An aircraft climbs to 15000 feet and enters 'level flight' phase. My basic knowledge of physics says that forces on the aircraft at this time are balanced - as seen in this diagram. ...
0
votes
1answer
138 views

What happens at the end of Coriolis Deflection

Consider we launch a cannonball due south from a point at 45 degrees latitude in the Northern Hemisphere (e.g the point defined with the co-ordinate system on this diagram). The cannonball travels for ...
0
votes
3answers
243 views

Why is $F = mg - T$ in this case?

The situation is as follows: I am told that $F_{net} = mg - T$ in this case, but doesn't that not take into account that $T$ isn't applied to the center of mass? Newton's second law is defined for ...
0
votes
2answers
4k views

Rotational kinetic energy during vertical circular motion of a particle

Why is it not necessary to take into account rotational kinetic energy when using the Law of Conservation of Mechanical Energy to solve vertical circular motion problems? After all, the particle is ...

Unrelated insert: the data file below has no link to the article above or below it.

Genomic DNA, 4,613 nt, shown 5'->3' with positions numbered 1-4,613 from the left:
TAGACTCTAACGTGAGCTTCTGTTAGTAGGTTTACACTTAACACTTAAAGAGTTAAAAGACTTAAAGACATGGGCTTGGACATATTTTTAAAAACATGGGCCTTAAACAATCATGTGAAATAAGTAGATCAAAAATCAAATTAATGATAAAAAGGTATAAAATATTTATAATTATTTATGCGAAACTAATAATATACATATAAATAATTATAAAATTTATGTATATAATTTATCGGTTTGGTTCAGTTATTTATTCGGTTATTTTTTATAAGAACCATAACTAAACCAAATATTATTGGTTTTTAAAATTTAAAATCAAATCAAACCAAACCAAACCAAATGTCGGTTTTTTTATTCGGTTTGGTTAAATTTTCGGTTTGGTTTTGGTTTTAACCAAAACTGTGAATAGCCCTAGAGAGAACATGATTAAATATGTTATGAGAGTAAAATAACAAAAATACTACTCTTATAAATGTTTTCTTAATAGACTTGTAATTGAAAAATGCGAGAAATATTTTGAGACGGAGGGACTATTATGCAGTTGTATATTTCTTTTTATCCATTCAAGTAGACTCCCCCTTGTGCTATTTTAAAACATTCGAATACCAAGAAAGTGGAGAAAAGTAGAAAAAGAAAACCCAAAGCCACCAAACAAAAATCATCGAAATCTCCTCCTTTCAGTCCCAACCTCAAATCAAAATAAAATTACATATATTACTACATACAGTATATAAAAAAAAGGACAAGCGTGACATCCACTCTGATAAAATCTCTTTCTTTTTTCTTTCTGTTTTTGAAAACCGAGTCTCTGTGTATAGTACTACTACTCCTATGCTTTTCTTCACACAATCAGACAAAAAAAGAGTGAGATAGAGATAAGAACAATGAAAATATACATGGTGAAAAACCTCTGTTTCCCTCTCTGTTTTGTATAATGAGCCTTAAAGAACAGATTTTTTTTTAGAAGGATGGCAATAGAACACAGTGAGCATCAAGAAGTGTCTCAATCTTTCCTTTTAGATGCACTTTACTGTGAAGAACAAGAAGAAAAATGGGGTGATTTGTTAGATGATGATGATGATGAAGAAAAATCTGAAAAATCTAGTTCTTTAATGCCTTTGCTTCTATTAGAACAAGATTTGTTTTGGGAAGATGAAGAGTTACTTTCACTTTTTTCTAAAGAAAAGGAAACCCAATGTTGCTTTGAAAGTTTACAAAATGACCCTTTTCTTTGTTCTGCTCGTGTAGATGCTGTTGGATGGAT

2
votes
1answer
97 views

Synchronising the Earth's rotation via mass redistribution

How much material would have to be moved per year from mountain-tops to valleys in order to keep the Earth's rotation synchronised with UTC, thus removing the need for leap seconds to be periodically ...
1
vote
3answers
1k views

Will a boiled egg or a raw egg stop rolling first?

If we roll a normal egg and a boiled egg at the same time on a floor 1) with friction 2) without friction which one will come to stop first (if they will stop at all) and why? Can anyone tell ...
2
votes
1answer
248 views

What “I” should use in Rotational Energy formula $(I \omega^2)/2$

$\text{Rotational Energy} = \frac{1}{2} I \omega^2$. What $I$ should be used? $I$ as a inertia tensor matrix = stepRotation * inverse moment of inertia * inverse stepRotation; Or I as moment of ...